As we are approaching our hottest year yet and historical climate talks, meat-free diets are still a political taboo. Even the official sustainable menu of COP21 has eschewed opening this Pandora’s box. Yet, animal agriculture is one of the greatest contributors to global warming and resource overuse. How long can we keep up the pretense?
An opportunity too good to miss
Sam Kass, the former assistant White House chef and executive director of Michelle Obama’s “Let’s Move” campaign, has an awesome opportunity to make a stance. He will serve dinner at the COP21 climate negotiations in Paris this December and is poised to bring food policy, long missing, onto the climate agenda. As he says, ““when you put the plate in front of them, it makes it all really resonant.” Too bad he won’t be talking about meat-free lifestyles. Take Part summarizes:
“Instead of focusing on any one -ism of diet — veganism or vegetarianism or flexitarianism — Kass hopes to present a meal on two plates: one made with the kind of conventional ingredients that contribute to the 18 percent of global emissions that agriculture currently creates, and another featuring foods that hint at the possibility of a sustainable future of farming. It’s an approach that could help the delegates—and their respective publics—look at the issues of climate and food not just in terms of what to eat or not eat but in terms of how a given ingredient was produced. With regard to meat, for example, many have argued that responsible pasture management can help cattle ranches sequester carbon in the soil, more than can be said for expansive monoculture planting of corn and soy, which can release stored carbon.”
Now, this is an argument that has been very popular since Allan Savory’s TED talk, and with good reason: it provides an easy fix to the bind we are in. And full disclosure, I was about to argue the same in a magazine article I was recently working on. But after looking at the research, I couldn’t stand behind the idea.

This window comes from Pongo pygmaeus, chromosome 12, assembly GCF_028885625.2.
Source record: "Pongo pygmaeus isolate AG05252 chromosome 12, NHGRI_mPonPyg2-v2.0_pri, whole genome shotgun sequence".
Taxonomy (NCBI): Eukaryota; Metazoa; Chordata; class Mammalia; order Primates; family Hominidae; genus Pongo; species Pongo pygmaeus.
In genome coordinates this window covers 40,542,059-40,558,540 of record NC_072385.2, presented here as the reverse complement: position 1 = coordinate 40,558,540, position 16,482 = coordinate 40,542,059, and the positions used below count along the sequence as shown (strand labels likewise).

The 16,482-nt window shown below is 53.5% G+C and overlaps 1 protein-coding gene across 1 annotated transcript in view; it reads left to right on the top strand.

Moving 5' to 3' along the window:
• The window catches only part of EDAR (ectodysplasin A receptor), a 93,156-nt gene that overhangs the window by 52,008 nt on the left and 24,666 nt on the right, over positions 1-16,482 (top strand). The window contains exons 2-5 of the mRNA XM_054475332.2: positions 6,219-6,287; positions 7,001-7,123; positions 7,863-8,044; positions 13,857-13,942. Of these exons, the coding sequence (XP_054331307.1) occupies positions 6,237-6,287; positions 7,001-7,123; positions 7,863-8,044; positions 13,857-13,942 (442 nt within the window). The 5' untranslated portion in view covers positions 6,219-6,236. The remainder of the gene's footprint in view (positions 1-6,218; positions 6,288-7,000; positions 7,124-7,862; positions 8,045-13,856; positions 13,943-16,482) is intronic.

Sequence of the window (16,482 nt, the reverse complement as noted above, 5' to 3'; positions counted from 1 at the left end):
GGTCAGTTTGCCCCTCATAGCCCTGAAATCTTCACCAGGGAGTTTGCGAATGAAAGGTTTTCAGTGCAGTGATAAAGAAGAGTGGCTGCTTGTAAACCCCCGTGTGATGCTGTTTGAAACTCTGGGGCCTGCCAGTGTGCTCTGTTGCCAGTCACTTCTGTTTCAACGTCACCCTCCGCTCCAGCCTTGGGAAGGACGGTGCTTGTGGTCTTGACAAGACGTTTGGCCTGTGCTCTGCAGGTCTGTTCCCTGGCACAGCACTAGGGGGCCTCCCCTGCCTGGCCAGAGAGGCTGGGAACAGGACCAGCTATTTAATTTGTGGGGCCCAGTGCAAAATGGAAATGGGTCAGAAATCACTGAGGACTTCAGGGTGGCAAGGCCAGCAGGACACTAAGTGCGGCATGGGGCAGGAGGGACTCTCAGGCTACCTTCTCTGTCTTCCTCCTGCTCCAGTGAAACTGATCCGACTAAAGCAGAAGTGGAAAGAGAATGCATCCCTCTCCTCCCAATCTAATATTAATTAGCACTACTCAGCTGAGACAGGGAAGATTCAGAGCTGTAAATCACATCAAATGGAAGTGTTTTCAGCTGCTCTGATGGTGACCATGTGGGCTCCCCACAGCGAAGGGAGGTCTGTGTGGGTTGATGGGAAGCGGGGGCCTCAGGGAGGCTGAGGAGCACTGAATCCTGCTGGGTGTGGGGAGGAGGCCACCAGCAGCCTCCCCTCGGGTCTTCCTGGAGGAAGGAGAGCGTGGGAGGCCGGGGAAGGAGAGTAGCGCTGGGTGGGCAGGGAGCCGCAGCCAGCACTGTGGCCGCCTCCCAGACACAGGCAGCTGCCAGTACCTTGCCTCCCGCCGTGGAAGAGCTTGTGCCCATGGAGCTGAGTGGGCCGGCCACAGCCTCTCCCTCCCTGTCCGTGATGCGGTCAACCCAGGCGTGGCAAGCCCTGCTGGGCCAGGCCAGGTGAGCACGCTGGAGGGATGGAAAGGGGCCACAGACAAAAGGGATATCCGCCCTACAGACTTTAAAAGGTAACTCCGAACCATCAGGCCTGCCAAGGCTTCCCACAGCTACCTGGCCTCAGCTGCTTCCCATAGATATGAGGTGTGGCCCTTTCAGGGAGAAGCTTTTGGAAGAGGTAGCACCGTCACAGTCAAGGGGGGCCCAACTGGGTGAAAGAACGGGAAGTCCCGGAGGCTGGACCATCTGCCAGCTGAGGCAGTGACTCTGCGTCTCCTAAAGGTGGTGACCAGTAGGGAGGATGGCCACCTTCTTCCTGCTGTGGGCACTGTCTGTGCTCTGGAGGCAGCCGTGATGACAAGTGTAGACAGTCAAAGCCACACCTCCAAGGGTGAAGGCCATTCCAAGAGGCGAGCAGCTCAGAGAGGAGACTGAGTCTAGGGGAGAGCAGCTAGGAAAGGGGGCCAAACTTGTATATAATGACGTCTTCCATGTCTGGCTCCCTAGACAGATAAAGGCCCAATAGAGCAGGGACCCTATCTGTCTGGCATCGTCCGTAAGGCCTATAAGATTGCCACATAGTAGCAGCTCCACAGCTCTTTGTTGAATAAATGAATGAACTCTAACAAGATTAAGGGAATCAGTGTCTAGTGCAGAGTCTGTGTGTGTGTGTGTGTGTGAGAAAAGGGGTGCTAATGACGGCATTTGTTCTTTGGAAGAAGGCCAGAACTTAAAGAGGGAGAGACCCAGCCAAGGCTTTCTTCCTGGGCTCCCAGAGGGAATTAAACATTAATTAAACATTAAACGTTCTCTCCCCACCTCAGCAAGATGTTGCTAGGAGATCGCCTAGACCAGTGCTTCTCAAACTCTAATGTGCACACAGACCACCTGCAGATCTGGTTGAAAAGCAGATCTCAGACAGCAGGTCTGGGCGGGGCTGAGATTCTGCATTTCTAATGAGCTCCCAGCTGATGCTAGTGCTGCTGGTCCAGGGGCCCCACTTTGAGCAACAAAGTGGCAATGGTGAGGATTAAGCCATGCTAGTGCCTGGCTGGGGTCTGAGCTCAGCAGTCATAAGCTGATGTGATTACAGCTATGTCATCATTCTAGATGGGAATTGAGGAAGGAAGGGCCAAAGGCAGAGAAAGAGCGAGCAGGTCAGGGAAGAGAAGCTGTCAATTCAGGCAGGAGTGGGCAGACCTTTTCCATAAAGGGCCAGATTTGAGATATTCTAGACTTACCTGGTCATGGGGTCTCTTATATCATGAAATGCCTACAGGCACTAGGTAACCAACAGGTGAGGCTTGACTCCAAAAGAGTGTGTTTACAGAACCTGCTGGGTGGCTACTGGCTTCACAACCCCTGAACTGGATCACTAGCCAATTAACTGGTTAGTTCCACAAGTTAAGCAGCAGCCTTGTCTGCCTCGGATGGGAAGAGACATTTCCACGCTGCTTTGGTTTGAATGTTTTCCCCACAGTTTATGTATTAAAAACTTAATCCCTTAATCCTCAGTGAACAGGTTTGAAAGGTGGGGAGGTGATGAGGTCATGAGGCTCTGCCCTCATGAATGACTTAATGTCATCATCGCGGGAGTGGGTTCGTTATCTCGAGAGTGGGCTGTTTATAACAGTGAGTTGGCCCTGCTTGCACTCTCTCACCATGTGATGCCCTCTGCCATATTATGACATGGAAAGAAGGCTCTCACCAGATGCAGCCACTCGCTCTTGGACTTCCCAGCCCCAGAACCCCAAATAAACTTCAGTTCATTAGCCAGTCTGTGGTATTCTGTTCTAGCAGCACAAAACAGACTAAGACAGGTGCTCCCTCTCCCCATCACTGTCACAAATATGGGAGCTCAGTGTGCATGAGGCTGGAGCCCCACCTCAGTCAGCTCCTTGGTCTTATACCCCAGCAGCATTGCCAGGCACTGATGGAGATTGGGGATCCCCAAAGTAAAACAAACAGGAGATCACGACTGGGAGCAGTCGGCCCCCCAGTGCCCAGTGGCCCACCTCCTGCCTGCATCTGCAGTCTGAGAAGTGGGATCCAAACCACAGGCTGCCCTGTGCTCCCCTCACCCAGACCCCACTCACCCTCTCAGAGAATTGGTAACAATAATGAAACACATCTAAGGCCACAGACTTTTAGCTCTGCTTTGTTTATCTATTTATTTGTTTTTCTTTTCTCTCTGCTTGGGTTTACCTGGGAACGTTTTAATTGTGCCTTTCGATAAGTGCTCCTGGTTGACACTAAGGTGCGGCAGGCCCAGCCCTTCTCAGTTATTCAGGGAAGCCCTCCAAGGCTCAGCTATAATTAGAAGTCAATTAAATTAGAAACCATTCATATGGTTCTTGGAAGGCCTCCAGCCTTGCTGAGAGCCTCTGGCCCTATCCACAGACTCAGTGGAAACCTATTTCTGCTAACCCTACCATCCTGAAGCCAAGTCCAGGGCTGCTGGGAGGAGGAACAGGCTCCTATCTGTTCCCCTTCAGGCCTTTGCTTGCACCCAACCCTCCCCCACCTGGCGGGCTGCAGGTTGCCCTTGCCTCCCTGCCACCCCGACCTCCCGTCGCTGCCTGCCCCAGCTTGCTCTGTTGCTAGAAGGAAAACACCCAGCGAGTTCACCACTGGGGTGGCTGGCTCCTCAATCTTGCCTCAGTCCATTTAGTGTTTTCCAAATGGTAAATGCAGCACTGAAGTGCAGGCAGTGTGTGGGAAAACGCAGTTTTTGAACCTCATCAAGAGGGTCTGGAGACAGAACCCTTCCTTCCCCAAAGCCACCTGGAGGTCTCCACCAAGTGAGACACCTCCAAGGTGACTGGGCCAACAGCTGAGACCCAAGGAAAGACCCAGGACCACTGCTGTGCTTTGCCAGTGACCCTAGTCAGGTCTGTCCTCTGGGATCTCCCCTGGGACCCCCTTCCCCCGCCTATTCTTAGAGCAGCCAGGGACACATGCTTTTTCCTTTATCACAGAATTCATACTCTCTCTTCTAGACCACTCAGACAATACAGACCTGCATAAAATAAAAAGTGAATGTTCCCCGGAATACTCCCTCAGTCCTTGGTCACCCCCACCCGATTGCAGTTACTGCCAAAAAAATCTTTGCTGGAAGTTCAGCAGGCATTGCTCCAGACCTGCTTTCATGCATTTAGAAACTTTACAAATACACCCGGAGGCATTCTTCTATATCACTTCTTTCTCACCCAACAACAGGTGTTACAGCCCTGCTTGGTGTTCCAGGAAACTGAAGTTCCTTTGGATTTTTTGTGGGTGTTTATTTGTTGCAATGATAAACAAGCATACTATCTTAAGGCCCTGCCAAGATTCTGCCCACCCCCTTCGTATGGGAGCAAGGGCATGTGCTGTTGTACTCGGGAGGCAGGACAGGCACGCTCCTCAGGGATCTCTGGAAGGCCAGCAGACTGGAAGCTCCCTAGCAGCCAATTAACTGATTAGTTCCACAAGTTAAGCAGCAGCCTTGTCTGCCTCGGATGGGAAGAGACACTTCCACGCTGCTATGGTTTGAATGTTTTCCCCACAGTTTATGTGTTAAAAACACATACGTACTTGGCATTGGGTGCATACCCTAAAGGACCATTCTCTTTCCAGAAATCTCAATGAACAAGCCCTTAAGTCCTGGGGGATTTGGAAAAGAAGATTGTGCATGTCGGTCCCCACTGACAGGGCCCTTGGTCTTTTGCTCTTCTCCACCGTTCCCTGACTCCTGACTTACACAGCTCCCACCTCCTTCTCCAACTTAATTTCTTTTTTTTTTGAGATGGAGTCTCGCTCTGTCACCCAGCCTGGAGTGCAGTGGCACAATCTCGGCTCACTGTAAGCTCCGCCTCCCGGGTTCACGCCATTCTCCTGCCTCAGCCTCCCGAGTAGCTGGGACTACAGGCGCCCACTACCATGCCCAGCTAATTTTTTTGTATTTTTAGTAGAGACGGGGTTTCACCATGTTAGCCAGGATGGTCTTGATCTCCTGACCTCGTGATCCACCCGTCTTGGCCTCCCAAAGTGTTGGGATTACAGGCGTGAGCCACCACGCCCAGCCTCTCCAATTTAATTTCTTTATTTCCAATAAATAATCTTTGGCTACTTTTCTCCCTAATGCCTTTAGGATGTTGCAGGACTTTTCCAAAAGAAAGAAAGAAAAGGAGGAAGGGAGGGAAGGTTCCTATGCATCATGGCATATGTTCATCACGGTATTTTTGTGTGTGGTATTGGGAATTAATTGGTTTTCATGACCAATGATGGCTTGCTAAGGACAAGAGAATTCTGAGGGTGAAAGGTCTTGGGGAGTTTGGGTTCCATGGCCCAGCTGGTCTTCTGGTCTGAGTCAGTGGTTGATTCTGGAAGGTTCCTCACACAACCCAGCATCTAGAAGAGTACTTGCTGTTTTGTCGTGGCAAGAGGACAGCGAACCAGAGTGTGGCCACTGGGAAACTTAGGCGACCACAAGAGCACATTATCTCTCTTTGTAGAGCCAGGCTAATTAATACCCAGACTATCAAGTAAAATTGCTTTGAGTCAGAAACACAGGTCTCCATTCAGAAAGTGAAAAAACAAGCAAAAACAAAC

The silver bullet that didn’t exist
The debate is complex, and well documented here, here and here; basically the short version is this: holistic land management has been tried since the 1970s, and there has been no consistent evidence that Savory’s theory works. Some farmers have found benefits, others have found no results. In some cases, intensive grazing hurt rather than rehabilitated soils. Cattle still use up immense amounts of water, still produce massive amounts of methane, a greenhouse gas much more potent than CO2, and often needed additional supplementary feed, particularly in the marginal lands that Savory wants to rehabilitate.
As two climate scientists explain, “the appeal of this claim to casual observers is enhanced in that it does not require humans to face any tradeoffs. The implication is that we can continue to use fossil fuels and emit carbon into the atmosphere because application of holisitic management on the Earth’s grasslands provides a ‘silver bullet’ that will sustainably solve the climate change problem and provide abundant livestock products as well. We would be thrilled if a simple solution such as this existed. However it clearly does not, and it is counter-productive to believe that it does. Humanity must look beyond hope and simple solutions if it is to successfully navigate its way through the Anthropocene.“